The state should ensure that teachers receive feedback about their performance and should require professional development to be based on needs identified through teacher evaluations.
Kentucky requires that teachers receive feedback from their evaluations during a formative evaluation conference between the evaluator and the teacher as well as a summative evaluation conference at the end of the evaluation cycle. The conferences must include all evaluation data.
The state also specifies that the evaluation system must include a professional growth plan for all teachers, which is aligned with "specific goals and objectives of the school improvement plan or the district improvement plan."
Ensure that professional development is aligned with findings from teachers' evaluations. Kentucky has clearly taken steps to make opportunities for professional growth valuable by aligning them with school or district improvement plans. However, the state could strengthen its current policy by requiring that districts also utilize teacher evaluation results in determining professional development needs and activities.
Ensure that teachers receiving less than effective ratings are placed on a professional improvement plan. Kentucky should adopt a policy requiring that teachers who receive even one unsatisfactory evaluation be placed on structured improvement plans. These plans should focus on performance areas that directly connect to student learning and should identify noted deficiencies, define specific action steps necessary to address these deficiencies and describe how and when progress will be measured.
Kentucky recognized the factual accuracy of this analysis. The state added that while the analysis is correct in reference to the state's current system, the new Professional Growth and Effectiveness System being developed as part of Kentucky's ESEA waiver ensures that professional learning is based upon the individual educator's personalized plan.
Kentucky noted that the Professional Growth Plan will address realistic, focused and measurable professional goals. The new plan will connect data from multiple sources, including classroom observation feedback, data on student growth and achievement, and professional growth needs identified through self-assessment and reflection. As teachers collaborate with administrators to identify explicit goals, these goals will become the focus of professional growth activities, support, and on-going reflection related to the progress in meeting the goals and the impact that is measurable for both the teacher and students.
Kentucky provided a link to forms for the professional growth plan and self-reflection instrument used in the Educator Development Suite of the Continuous Instructional Improvement Technology System (CIITS).
The state indicated that the new system is undergoing a statewide pilot in 2013-2014, will be fully implemented statewide without use for personnel decisions in 2014-2015 and then will be fully implemented statewide with use for personnel decisions in 2015-2016. The Kentucky Board of Education will be finalizing the regulation that specifies the details of the new system from February 2014 through April 2014.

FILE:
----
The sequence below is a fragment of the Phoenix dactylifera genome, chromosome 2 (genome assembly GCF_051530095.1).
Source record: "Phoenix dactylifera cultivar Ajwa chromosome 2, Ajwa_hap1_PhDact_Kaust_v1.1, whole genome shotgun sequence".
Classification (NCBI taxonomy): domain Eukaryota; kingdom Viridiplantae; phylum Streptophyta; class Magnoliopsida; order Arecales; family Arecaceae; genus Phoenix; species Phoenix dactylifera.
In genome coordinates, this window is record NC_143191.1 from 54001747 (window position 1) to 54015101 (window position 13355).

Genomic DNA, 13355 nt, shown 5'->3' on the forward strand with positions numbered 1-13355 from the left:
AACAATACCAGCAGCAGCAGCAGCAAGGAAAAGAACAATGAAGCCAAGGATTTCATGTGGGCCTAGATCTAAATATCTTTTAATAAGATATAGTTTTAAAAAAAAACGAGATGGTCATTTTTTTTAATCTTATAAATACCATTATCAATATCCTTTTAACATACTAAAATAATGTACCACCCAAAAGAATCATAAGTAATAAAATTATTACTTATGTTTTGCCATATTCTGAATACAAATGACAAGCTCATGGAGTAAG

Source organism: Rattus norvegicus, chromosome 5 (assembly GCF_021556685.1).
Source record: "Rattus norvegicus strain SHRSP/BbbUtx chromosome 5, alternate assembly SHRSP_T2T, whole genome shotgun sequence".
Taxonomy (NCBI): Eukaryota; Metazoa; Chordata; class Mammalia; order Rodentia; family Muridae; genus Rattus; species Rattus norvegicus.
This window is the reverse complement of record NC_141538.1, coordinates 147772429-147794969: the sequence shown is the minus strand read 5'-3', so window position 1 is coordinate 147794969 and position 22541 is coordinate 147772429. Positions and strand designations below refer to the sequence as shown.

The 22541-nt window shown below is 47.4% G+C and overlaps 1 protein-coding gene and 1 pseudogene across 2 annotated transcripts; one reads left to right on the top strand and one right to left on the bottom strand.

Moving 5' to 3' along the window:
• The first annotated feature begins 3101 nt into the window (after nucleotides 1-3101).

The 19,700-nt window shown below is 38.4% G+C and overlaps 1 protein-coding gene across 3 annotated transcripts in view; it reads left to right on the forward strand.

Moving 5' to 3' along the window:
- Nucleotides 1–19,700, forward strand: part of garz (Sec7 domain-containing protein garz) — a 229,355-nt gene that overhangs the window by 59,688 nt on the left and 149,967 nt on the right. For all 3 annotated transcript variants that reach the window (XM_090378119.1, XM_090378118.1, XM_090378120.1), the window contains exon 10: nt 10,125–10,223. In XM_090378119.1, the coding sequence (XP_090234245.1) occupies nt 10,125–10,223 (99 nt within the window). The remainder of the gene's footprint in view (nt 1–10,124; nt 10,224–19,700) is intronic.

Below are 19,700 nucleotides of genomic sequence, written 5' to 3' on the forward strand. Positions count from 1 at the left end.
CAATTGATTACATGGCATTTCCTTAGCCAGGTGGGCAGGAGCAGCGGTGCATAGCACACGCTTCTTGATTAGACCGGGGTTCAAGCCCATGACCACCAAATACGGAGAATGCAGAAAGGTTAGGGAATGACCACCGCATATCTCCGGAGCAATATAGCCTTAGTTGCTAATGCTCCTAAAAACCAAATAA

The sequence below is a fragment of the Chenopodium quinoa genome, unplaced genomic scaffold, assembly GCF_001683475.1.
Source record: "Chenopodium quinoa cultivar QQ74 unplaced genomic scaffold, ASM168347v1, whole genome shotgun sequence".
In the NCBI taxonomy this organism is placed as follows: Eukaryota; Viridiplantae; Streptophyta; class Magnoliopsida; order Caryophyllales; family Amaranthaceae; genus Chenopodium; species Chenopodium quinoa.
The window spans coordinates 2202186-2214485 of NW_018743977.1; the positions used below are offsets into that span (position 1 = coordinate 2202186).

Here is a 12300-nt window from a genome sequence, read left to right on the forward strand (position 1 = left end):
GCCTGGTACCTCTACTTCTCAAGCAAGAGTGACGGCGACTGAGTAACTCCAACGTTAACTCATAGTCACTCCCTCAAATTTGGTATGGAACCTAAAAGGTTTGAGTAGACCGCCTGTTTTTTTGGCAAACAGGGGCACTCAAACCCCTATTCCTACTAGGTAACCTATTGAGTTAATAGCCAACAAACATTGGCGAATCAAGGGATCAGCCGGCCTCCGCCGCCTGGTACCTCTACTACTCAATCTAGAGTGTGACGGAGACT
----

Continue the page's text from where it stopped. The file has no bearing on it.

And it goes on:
NCTQ looks forward to reviewing the Kentucky's progress in future editions of the Yearbook.
Professional development should be connected to needs identified through teacher evaluations.
The goal of teacher evaluation systems should be not just to identify highly effective teachers and those who underperform but to help all teachers improve. Even highly effective teachers may have areas where they can continue to grow and develop their knowledge and skills. Rigorous evaluations should provide actionable feedback on teachers' strengths and weaknesses that can form the basis of professional development activities. Too often professional development is random rather than targeted to the identified needs of individual teachers. Failure to make the connection between evaluations and professional development squanders the likelihood that professional development will be meaningful.
Many states are only explicit about tying professional development plans to evaluation results if the evaluation results are bad. Good evaluations with meaningful feedback should be useful to all teachers, and if done right should help design professional development plans for all teachers—not just those who receive poor ratings.
Professional Development: Supporting Research
For evidence of the benefits of feedback from evaluation systems, and the potential for professional development surrounding that feedback, see T. Kane, E. Taylor, J. Tyler, and A. Wooten, "Evaluating Teacher Effectiveness." Education Next, Volume 11, No. 3, Summer 2011; E. Taylor and J. Tyler, "The Effect of Evaluation on Performance: Evidence from Longitudinal Student Achievement Data of Mid-Career Teachers," NBER Working Paper No. 16877, March 2011.
Much professional development, particularly those that are not aligned to specific feedback from teacher evaluations, has been found to be ineffective. For evidence see M. Garet, A. Wayne, F. Stancavage, J. Taylor, M. Eaton, K. Walters, M. Song, S. Brown, S. Hurlburt, P. Zhu, S. Sepanik, F. Doolittle, and E. Warner, "Middle School Mathematics Professional Development Impact Study: Findings After the Second Year of Implementation." Department of Education, Institute of Education Sciences, May 2011, NCEE 2011-4024.
For additional evidence regarding best practices for professional development, see K. Neville and C. Robinson, "The Delivery, Financing, and Assessment of Professional Development in Education: Pre-Service Preparation and In-Service Training" The Finance Project, 2003.